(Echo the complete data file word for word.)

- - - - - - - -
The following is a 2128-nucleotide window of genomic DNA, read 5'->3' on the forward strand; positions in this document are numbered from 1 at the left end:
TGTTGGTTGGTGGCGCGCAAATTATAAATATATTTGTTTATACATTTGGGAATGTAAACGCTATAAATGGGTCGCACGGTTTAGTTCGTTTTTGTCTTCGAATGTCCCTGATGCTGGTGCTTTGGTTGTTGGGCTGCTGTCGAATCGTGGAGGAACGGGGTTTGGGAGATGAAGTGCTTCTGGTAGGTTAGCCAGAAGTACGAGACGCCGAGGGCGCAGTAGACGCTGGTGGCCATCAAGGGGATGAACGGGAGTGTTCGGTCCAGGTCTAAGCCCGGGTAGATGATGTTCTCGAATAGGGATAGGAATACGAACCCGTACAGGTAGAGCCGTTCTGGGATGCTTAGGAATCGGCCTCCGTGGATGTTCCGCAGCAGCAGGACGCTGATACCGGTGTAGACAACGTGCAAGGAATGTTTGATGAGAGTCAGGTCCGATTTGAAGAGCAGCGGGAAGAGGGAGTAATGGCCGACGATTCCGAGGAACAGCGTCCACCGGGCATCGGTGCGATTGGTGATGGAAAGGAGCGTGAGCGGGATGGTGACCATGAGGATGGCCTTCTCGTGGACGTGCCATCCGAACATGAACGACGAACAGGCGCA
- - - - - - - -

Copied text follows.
The following is a 2128-nucleotide window of genomic DNA, read 5'->3' on the forward strand; positions in this document are numbered from 1 at the left end:
TGTTGGTTGGTGGCGCGCAAATTATAAATATATTTGTTTATACATTTGGGAATGTAAACGCTATAAATGGGTCGCACGGTTTAGTTCGTTTTTGTCTTCGAATGTCCCTGATGCTGGTGCTTTGGTTGTTGGGCTGCTGTCGAATCGTGGAGGAACGGGGTTTGGGAGATGAAGTGCTTCTGGTAGGTTAGCCAGAAGTACGAGACGCCGAGGGCGCAGTAGACGCTGGTGGCCATCAAGGGGATGAACGGGAGTGTTCGGTCCAGGTCTAAGCCCGGGTAGATGATGTTCTCGAATAGGGATAGGAATACGAACCCGTACAGGTAGAGCCGTTCTGGGATGCTTAGGAATCGGCCTCCGTGGATGTTCCGCAGCAGCAGGACGCTGATACCGGTGTAGACAACGTGCAAGGAATGTTTGATGAGAGTCAGGTCCGATTTGAAGAGCAGCGGGAAGAGGGAGTAATGGCCGACGATTCCGAGGAACAGCGTCCACCGGGCATCGGTGCGATTGGTGATGGAAAGGAGCGTGAGCGGGATGGTGACCATGAGGATGGCCTTCTCGTGGACGTGCCATCCGAACATGAACGACGAACAGGCGCA